Thursday, December 18, 2014

"Christmas At Harrods"


Over the years, I have related a number of Christmas stories.  One of my favorites involves my experiences at Harrods Department Store in London, where I lived for a time in the late 1960’s.  Not in the store, but in London.

I shall not republish the original version of these recollections.  As usual, I have neither the patience nor the technological facility to resuscitate them.  And anyway, I obtain more pleasure reliving those experiences via the process of writing the stories over again.  I’m like an old uncle:  “Tell us the ‘Harrods’ story!”  Except nobody’s asking me to.   

Anyway, here we go.

After a month’s vacation in Canada, I returned to London to resume my open-ended hegira, an extended sojourn highlighted by three classes a week at the Actors’ Workshop and a full-time job as a substitute teacher at Saint John’s Church of England Infants and Juniors School.  (I had started off as a substitute teacher, but the school’s headmaster, Mr. Kinsman, took an inexplicable shine to me, and arranged for my full-time employment.)

Two days after the school year started, engaged in a heated dispute with the Teachers’ Union, the British government decreed that all the substitute teachers in the country would be fired. 

Including me, even though I technically had a full-time job, the British
government exhibiting a disturbing insensitivity for the “gray area.”

In just two days, my illusion of year-long stability had gone “Poof!  Having returned to England with a guaranteed job in my pocket, I was now summarily unemployed and in jeopardy of floating into oblivion, or back to Toronto, neither option appearing inordinately attractive to me.

What do I do in a crisis? 

I whine and I complain.  It works every time.  The people around me become so annoyed with my continual moaning, one of them inevitably comes up with a solution to my problem.  Not because they are necessarily compassionate.  They just want me to stop.

Although in this case, innate kindness was a definite contributor.

There’s was a beautiful (groomed, coifed, and facially assembled) young woman in my acting class named Belinda Rokeby-Johnson.  I was instantly enamored by that last name, having never known anyone with a hyphenated surname before.  I knew Liebowitzes, Friedmans and Devors.  I knew no Liebowitz-Devors.

Belinda Rokeby-Johnson was unmistakably of the “Privileged Classes.”  Fulfilling the responsibilities that this nobility of birth required of her, Belinda consistently, without a whisper of condescension, behaved towards “the little people” in a manner familiarly characterized as “Noblesse Oblige.”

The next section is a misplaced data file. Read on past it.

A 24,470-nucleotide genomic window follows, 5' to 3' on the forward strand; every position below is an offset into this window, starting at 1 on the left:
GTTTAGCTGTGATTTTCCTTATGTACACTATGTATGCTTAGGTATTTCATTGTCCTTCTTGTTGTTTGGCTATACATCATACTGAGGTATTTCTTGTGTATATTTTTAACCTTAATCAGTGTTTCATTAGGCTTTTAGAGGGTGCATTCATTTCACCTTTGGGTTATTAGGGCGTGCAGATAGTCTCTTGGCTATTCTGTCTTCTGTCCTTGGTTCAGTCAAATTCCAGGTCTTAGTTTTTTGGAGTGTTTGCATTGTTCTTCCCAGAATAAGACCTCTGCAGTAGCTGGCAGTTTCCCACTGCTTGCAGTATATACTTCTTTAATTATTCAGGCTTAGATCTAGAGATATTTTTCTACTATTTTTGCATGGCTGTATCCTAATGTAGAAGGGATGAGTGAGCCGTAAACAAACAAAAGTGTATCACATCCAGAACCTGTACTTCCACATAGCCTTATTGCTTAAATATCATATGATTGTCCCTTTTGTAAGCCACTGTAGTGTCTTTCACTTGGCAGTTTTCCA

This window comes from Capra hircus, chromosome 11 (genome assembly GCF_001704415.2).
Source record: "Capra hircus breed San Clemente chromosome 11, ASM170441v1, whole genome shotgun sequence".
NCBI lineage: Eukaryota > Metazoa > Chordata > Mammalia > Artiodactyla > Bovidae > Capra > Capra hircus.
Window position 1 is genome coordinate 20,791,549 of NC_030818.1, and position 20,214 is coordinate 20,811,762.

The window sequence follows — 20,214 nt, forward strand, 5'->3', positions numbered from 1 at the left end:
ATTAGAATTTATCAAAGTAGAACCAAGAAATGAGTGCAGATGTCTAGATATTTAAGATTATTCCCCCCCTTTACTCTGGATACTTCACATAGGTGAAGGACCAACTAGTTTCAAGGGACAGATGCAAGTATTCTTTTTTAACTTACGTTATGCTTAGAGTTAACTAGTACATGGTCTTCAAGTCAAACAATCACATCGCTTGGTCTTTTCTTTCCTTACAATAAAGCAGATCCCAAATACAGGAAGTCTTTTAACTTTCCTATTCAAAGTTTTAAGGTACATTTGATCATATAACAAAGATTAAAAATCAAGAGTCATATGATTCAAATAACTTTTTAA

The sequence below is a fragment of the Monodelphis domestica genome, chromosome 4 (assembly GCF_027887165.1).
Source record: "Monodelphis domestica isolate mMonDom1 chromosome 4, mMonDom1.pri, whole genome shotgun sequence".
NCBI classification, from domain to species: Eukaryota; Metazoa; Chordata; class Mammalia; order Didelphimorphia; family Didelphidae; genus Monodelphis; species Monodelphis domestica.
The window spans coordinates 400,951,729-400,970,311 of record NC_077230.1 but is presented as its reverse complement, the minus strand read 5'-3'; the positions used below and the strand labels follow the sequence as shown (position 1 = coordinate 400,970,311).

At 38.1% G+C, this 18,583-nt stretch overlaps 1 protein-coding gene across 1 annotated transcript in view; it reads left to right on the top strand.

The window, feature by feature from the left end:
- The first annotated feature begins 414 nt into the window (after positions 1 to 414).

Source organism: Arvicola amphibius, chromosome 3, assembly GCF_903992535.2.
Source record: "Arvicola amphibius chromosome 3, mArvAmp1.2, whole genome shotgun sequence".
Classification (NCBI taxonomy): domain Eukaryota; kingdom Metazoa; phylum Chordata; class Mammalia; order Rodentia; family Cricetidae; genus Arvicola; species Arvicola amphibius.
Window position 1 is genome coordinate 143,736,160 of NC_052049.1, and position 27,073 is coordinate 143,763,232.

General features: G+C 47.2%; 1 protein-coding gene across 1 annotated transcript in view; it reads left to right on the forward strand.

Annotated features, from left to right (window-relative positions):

“Noblesse Oblige” is an Upper Class tradition that deems it the duty of its high-born members to give aid and comfort to the less fortunate in the world.  (Which inevitably included me.  Once after dinner at Belinda Rokeby Johnson’s townhouse in impeccably fashionable Eton Square, her husband Ralph (pronounced “Rafe”) drove me back to my modest apartment in a red Aston Martin convertible, and before dropping me off, he handed me a freshly-minted ten-pound note.  I heartily objected to this charity, but the “Ten-er” ended up in my pocket.)

Okay.

CUT TO:

Early October, by which time I had been out of work for over a month.  It was at this juncture, the needle on the Pomerantzian “Complain-O-Meter” having risen to the “Intolerable” level, that Belinda Rokeby-Johnson proferred this suggestion:

“Why don’t you get a job at Harrods for the ‘Holiday Rush’?  A lot of my friends do that and they love it, because they can get a seventeen percent discount on their chinchilla coats.”

(Note:  I can attest to the fact that, during the “Holiday Rush”, there were a number of super-wealthy young women taken on at Harrods.  You could see their chauffeur-driven Rolls Royces and Bentleys dropping them off outside the store, where their jobs as “Sales Personnel” paid the equivalent of less than fifty dollars a week.  (Though they did save “a sizable packet” on the coats.)  Such employees proved to be a mixed blessing.  They had the appropriate perfect manners required in “Sales”, but they were unable to make change.  (Because they had never seen any.)

Like the inevitable holes in a well-worn pair of undershorts, there are a number of irredeemable perforations in this narrative.  For example, having decided to follow up on Belinda Rokeby-Johnson’s suggestion, I must have called the Harrods Employment Office, gone in for an interview, and been told I was hired, and maybe even in which department I’d be working.  But I recall nothing about any of that.  The application process could not have been easy for me.  Which is probably why I have forgotten it.

What is now left is the indelible memory of my First Day – arriving at the Harrods “Employee’s Entrance”, located directly across the street from the department store, and being taught how to “punch in” – I had never seen an employee “Punch Card” before, my only previous employment experience being at summer camp where they worked you around the clock. 

I then descended to the basement, where, lemming-like, I would follow the other Harrods employees through a labyrinthine tunnel under the adjacent thoroughfare and into the building.  (Harrods employees were forbidden to use the actual store entrances.)

I then took the stairs – Harrods employees were forbidden to use the store’s elevators or escalators – up to the “Toy Department”, where, after reporting, I was escorted to a dank and windowless (more on that later) back room area where I would be working.

I was nervous, but I was ready to begin – a ten-week assignment, at a job for which I was eminently and prodigiously unsuited.

Tomorrow:  My toy wrapping troubles and travails, including an overseer from Glasgow, with an accent so thick I could never understand a word he was saying.    

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